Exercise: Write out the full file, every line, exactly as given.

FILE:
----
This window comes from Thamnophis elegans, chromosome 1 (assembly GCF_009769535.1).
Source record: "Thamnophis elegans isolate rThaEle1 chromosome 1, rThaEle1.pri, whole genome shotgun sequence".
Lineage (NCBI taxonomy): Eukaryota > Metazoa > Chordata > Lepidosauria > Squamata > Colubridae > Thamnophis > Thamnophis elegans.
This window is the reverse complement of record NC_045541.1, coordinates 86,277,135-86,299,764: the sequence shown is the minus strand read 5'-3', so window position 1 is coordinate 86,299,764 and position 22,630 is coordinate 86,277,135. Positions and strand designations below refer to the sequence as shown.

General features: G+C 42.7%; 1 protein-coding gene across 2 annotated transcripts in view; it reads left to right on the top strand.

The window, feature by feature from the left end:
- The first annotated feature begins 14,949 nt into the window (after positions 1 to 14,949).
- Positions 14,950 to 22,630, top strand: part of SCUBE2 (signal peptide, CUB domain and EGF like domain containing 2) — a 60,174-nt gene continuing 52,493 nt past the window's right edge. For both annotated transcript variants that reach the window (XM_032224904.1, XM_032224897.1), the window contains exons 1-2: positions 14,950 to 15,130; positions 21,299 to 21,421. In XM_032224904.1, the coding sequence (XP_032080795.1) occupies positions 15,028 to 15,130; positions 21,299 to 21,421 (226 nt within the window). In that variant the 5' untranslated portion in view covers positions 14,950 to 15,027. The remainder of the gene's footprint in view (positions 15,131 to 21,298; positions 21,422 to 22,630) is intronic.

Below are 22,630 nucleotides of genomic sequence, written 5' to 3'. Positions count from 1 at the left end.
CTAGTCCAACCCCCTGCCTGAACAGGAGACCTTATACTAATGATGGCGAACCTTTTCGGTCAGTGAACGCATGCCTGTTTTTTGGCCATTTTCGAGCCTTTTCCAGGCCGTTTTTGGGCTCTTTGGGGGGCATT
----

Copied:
This window comes from Thamnophis elegans, chromosome 1 (assembly GCF_009769535.1).
Source record: "Thamnophis elegans isolate rThaEle1 chromosome 1, rThaEle1.pri, whole genome shotgun sequence".
Lineage (NCBI taxonomy): Eukaryota > Metazoa > Chordata > Lepidosauria > Squamata > Colubridae > Thamnophis > Thamnophis elegans.
This window is the reverse complement of record NC_045541.1, coordinates 86,277,135-86,299,764: the sequence shown is the minus strand read 5'-3', so window position 1 is coordinate 86,299,764 and position 22,630 is coordinate 86,277,135. Positions and strand designations below refer to the sequence as shown.

General features: G+C 42.7%; 1 protein-coding gene across 2 annotated transcripts in view; it reads left to right on the top strand.

The window, feature by feature from the left end:
- The first annotated feature begins 14,949 nt into the window (after positions 1 to 14,949).
- Positions 14,950 to 22,630, top strand: part of SCUBE2 (signal peptide, CUB domain and EGF like domain containing 2) — a 60,174-nt gene continuing 52,493 nt past the window's right edge. For both annotated transcript variants that reach the window (XM_032224904.1, XM_032224897.1), the window contains exons 1-2: positions 14,950 to 15,130; positions 21,299 to 21,421. In XM_032224904.1, the coding sequence (XP_032080795.1) occupies positions 15,028 to 15,130; positions 21,299 to 21,421 (226 nt within the window). In that variant the 5' untranslated portion in view covers positions 14,950 to 15,027. The remainder of the gene's footprint in view (positions 15,131 to 21,298; positions 21,422 to 22,630) is intronic.

Below are 22,630 nucleotides of genomic sequence, written 5' to 3'. Positions count from 1 at the left end.
CTAGTCCAACCCCCTGCCTGAACAGGAGACCTTATACTAATGATGGCGAACCTTTTCGGTCAGTGAACGCATGCCTGTTTTTTGGCCATTTTCGAGCCTTTTCCAGGCCGTTTTTGGGCTCTTTGGGGGGCATT